My dad was completely obsessed in his search for a perfectly-crispy hash brown. It was perhaps the most important metric by which he measured a breakfast place; the best diner breakfast in the world could be ruined by a side of wet, soggy, greasy hash browns. For him, such lazy inattention to detail was taken as personal affront. How would someone who dared to charge money for fried eggs possibly expect to get away with calling cubes of boiled potato and onions sprinkled with paprika, a suitable pairing for breakfast?
When he quit his four-pack-a-day habit and subsequently became utterly consumed with thoughts of elaborate breakfasts that would put even the “Full Irish” to shame, which he would begin cooking at dawn, he tried a few different techniques. There was a brief pause, I remember, on frozen hash browns that could be cooked in the toaster. He opted to fry the frozen slabs in oil, instead, which resulted in plenty of golden crunch, but a completely obliterated shredded potato inside that was reduced to dust. Ultimately, he settled on slicing the previous nights’ leftover baked potato, the ubiquitous starch found at nearly every family dinner, and frying the slices in oil before sprinkling them with salt and pepper. The results were good, but not perfect: the inside of the potato slice would pull apart, becoming soggy and overcooked, while the skin of the potato would pull away from the flesh and become bitter.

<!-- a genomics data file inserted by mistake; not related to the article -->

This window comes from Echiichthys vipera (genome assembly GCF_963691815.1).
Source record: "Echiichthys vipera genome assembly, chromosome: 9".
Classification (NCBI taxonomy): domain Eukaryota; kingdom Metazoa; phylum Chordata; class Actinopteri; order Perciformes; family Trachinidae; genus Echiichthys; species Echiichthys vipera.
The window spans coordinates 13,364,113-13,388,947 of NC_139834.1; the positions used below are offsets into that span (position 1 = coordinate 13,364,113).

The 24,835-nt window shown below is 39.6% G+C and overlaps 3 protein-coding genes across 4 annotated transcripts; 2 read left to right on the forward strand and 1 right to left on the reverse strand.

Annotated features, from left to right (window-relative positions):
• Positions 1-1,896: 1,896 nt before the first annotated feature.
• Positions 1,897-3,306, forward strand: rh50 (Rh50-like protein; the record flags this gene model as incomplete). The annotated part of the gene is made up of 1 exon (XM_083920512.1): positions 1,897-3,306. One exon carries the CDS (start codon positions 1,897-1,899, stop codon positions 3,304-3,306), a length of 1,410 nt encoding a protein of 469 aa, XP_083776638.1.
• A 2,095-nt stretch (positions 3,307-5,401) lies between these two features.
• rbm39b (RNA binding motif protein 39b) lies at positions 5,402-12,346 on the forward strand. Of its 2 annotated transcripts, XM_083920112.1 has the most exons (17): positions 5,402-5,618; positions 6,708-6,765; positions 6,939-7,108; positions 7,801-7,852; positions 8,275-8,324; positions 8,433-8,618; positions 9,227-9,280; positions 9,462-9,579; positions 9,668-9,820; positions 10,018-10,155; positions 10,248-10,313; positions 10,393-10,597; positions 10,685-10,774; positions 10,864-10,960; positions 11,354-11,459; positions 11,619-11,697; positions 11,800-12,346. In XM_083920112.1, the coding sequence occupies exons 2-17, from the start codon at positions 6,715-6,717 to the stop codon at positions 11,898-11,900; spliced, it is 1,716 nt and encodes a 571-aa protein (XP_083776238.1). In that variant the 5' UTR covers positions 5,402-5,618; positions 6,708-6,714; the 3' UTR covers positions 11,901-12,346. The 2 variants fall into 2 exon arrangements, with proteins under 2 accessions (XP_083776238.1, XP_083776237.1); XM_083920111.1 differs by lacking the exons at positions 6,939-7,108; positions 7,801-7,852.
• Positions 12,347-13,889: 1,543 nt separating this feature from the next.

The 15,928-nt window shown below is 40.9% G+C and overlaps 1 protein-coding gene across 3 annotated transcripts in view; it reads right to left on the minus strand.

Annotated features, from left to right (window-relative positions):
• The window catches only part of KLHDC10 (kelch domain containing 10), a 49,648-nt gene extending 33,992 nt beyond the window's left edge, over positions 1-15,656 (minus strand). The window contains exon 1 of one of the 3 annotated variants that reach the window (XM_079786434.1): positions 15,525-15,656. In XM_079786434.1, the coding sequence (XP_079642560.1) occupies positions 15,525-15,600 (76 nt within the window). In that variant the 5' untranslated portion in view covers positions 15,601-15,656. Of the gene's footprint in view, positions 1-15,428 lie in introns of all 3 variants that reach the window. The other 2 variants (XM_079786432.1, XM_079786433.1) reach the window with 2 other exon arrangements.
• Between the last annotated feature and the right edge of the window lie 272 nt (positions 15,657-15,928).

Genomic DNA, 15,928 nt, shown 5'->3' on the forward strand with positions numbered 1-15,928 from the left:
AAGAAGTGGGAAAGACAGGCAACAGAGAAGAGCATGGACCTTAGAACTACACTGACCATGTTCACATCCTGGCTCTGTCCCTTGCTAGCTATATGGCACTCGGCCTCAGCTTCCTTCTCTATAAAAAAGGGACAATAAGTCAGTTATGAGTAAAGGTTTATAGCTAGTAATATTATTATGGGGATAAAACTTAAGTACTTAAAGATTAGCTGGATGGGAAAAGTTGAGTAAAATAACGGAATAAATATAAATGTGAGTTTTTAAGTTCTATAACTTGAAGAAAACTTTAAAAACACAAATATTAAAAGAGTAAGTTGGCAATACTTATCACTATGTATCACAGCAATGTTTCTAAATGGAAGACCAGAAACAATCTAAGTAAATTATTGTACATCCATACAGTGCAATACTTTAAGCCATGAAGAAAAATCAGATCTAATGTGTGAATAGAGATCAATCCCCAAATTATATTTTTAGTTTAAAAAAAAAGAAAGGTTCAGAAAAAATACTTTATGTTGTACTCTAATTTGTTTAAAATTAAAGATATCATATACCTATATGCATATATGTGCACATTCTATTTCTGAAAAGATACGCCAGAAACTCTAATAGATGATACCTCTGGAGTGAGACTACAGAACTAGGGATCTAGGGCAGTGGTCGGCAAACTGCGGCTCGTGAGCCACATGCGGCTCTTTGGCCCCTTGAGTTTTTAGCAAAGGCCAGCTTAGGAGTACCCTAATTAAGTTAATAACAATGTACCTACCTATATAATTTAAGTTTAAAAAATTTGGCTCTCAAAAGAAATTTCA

I think he would have been happy with this technique, a slight spin on the version of the crispy potato he nearly perfected in our kitchen in Tenants Harbor. As with a properly cooked french fry, the secret to these potatoes is in the par-boiling. A few minutes in some boiling water, followed by a finish in a hot oven yields a fried potato that is golden and crunchy on the outside, with a soft, fluffy interior. I like to use Yukon Gold-style potatoes; their yellow flesh is particularly creamy and ever-so-slightly sweet. Dipped in a little Sriracha-spiked ketchup, these potatoes work equally well as a side at dinnertime, as they do at breakfast.
Crispy Oven-Roasted Potatoes
Adapted from a recipe by America’s Test Kitchen; Serves 3
- 3 large Yukon Gold potatoes
- 3 tablespoons olive oil, divided
- Kosher salt and ground black pepper
Place a large baking sheet in the oven, and preheat to 450 degrees.
Slice potatoes into half-inch thick slices.
In a medium saucepan over high heat, add potatoes, 1 teaspoon of salt, and enough water to cover potatoes. Bring to a boil, then reduce heat and simmer until edges of potatoes begin to cook, but inside remains firm, about five more minutes.
Drain potatoes, and toss in a large bowl with 1 tablespoon of olive oil and a pinch of salt.
Toss vigorously with a plastic spatula, and drizzle with another tablespoon of olive oil and some more salt. Continue tossing, 1-2 to minutes, until potato slices are covered in a starchy paste.
Carefully remove baking sheet from oven, and drizzle with remaining tablespoon of olive oil. Place potatoes in a single layer and return to oven.
Bake potatoes until bottoms turn golden brown, about 20-23 minutes. Flip potatoes with a metal spatula, and return to oven to brown other side, about 10 minutes more.
Remove from oven, and sprinkle finished potatoes with kosher salt and pepper, to taste.